Microcirculatory Vascular Dysfunction in HIV-1 Infected Patients Receiving Highly Active Antiretroviral Therapy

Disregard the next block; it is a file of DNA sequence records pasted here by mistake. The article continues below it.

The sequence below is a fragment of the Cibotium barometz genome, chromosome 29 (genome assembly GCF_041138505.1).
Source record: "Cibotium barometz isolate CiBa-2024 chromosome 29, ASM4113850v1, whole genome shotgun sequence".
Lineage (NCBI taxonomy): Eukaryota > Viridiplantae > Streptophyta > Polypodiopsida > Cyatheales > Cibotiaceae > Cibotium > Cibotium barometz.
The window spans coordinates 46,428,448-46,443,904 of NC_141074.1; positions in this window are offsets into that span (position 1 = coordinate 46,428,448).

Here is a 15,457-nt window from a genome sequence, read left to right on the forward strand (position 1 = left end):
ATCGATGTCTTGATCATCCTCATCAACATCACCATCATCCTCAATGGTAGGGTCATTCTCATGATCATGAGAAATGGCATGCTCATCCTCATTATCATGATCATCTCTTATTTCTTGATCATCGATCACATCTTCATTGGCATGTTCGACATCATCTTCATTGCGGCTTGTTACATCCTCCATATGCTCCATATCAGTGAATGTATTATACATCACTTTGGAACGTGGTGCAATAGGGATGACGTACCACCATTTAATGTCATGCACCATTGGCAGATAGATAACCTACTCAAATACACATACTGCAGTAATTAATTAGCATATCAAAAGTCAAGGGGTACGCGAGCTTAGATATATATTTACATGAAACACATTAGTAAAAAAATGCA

Microcirculation (2010) 17, 303–310. doi: 10.1111/j.1549–8719.2010.00023.x Abstract Objectives: We investigated whether HIV-1 infected patients receiving highly active antiretroviral therapy (HAART) and HIV-1 infected patients who had never received HAART had differences in their vascular microcirculatory function.Methods: We assessed the forearm blood flow before and after four minutes of ischemic occlusion of the brachial artery using venous occlusion strain gauge plethysmography. The hyperaemic forearm blood flow was recorded for three minutes at 15 second intervals. We calculated the maximal percent increase of the forearm blood flow during hyperemia. Forty HIV-infected male patients receiving HAART were compared to 20 age- and BMI- matched, male HIV-infected patients who had never received HAART (control group).Results: Patients on HAART had similar baseline forearm blood flow but lower maximal and percentage (%) change in forearm blood flow than control patients (4.2 ± 1.7 vs. 4.1 ± 1.7 l/ 100mL/min P = 0.8, 32 ± 11.2 vs. 38.9 ± 10.5 l/100 mL/min. P = 0.04 and 714 ± 255 vs. 907 ± 325%, P = 0.01, respectively). Patients receiving HAART had higher cholesterol than control patients (221 ± 58 vs. 163 ± 38 mg/dL, P = 0.001). HAART was associated with the percentage change in the blood flow during hyperemia (coefficient regression B = −0.32, P = 0.02) after adjustment for age, cholesterol and viral load.Conclusions: HIV-infected patients receiving HAART present abnormalities of arterial microcirculation in comparison with never-treated patients.